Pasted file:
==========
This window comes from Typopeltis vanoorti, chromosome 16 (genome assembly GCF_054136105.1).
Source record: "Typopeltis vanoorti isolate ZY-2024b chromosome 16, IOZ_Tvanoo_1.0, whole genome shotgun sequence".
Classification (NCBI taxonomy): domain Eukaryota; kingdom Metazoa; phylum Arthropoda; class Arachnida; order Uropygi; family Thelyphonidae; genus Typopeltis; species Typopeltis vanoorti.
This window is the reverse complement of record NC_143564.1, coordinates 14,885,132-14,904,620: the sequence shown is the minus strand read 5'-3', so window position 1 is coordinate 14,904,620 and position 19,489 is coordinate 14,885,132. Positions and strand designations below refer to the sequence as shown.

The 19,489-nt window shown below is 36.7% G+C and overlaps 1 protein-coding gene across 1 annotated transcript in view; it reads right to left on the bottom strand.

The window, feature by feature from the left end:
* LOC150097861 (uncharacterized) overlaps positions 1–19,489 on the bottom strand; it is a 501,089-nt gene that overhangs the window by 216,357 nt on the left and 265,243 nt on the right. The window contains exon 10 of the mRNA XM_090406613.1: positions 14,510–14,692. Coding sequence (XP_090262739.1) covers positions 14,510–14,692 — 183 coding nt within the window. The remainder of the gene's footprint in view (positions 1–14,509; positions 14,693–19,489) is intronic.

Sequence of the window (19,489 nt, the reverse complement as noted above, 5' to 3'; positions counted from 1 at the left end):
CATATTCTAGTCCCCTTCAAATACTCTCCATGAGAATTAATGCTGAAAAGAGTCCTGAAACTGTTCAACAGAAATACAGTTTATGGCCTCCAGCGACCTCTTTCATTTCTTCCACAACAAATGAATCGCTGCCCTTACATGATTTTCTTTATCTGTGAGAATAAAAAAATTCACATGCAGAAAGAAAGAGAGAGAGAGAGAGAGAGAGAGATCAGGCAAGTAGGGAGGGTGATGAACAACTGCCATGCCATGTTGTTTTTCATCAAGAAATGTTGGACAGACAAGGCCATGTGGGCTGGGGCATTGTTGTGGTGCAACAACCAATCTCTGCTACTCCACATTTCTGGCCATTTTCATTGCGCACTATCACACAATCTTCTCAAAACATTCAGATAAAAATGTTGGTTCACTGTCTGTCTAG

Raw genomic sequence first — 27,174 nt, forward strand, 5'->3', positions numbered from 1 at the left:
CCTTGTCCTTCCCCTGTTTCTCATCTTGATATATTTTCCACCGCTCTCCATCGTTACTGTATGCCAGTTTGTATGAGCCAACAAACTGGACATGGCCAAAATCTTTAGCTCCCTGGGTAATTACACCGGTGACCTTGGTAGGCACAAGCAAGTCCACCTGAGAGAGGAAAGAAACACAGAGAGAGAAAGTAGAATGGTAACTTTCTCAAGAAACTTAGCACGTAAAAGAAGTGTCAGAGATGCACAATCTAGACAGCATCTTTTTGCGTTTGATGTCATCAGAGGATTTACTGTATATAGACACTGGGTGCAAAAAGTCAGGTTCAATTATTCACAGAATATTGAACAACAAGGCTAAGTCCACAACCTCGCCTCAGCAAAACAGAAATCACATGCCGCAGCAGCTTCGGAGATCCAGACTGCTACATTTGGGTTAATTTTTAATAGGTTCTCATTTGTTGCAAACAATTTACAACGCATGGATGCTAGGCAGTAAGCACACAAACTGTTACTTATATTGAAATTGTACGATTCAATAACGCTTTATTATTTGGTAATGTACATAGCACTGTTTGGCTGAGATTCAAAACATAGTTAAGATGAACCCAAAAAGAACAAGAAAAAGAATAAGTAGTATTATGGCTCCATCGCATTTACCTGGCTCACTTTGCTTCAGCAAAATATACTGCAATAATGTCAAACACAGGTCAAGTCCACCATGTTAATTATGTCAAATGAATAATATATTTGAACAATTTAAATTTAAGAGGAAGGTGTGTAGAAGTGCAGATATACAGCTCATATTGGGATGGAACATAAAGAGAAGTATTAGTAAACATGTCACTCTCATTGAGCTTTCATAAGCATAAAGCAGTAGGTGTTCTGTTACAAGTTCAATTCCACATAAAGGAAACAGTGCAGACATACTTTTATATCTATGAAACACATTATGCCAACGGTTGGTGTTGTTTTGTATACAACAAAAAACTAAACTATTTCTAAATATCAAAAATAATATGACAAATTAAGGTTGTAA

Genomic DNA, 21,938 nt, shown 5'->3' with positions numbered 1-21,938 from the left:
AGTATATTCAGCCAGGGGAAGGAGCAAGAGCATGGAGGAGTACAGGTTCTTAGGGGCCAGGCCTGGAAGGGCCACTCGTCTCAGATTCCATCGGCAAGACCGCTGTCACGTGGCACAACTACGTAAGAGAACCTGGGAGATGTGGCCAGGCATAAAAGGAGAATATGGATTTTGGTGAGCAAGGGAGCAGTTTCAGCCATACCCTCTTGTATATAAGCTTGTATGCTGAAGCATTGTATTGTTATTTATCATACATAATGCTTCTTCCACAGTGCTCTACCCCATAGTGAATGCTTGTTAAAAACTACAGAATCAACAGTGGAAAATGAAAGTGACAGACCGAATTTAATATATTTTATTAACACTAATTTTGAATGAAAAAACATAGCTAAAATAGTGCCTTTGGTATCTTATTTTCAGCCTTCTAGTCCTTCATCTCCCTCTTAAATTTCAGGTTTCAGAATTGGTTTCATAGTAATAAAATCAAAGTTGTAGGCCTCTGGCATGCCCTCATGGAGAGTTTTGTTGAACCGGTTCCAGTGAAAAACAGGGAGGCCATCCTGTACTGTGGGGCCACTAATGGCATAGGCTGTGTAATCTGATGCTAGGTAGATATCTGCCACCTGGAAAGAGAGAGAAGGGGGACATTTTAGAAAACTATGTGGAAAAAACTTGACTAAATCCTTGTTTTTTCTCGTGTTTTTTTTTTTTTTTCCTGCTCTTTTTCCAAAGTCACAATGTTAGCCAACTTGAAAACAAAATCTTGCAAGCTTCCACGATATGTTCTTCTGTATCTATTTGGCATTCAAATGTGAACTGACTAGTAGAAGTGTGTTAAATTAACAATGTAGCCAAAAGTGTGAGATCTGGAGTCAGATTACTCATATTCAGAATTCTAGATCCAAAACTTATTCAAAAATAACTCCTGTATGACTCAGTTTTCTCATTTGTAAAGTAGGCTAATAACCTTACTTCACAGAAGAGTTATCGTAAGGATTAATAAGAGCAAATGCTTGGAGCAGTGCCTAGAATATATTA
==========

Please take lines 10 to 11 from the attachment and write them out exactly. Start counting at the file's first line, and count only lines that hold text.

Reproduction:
Raw genomic sequence first — 27,174 nt, forward strand, 5'->3', positions numbered from 1 at the left:
CCTTGTCCTTCCCCTGTTTCTCATCTTGATATATTTTCCACCGCTCTCCATCGTTACTGTATGCCAGTTTGTATGAGCCAACAAACTGGACATGGCCAAAATCTTTAGCTCCCTGGGTAATTACACCGGTGACCTTGGTAGGCACAAGCAAGTCCACCTGAGAGAGGAAAGAAACACAGAGAGAGAAAGTAGAATGGTAACTTTCTCAAGAAACTTAGCACGTAAAAGAAGTGTCAGAGATGCACAATCTAGACAGCATCTTTTTGCGTTTGATGTCATCAGAGGATTTACTGTATATAGACACTGGGTGCAAAAAGTCAGGTTCAATTATTCACAGAATATTGAACAACAAGGCTAAGTCCACAACCTCGCCTCAGCAAAACAGAAATCACATGCCGCAGCAGCTTCGGAGATCCAGACTGCTACATTTGGGTTAATTTTTAATAGGTTCTCATTTGTTGCAAACAATTTACAACGCATGGATGCTAGGCAGTAAGCACACAAACTGTTACTTATATTGAAATTGTACGATTCAATAACGCTTTATTATTTGGTAATGTACATAGCACTGTTTGGCTGAGATTCAAAACATAGTTAAGATGAACCCAAAAAGAACAAGAAAAAGAATAAGTAGTATTATGGCTCCATCGCATTTACCTGGCTCACTTTGCTTCAGCAAAATATACTGCAATAATGTCAAACACAGGTCAAGTCCACCATGTTAATTATGTCAAATGAATAATATATTTGAACAATTTAAATTTAAGAGGAAGGTGTGTAGAAGTGCAGATATACAGCTCATATTGGGATGGAACATAAAGAGAAGTATTAGTAAACATGTCACTCTCATTGAGCTTTCATAAGCATAAAGCAGTAGGTGTTCTGTTACAAGTTCAATTCCACATAAAGGAAACAGTGCAGACATACTTTTATATCTATGAAACACATTATGCCAACGGTTGGTGTTGTTTTGTATACAACAAAAAACTAAACTATTTCTAAATATCAAAAATAATATGACAAATTAAGGTTGTAA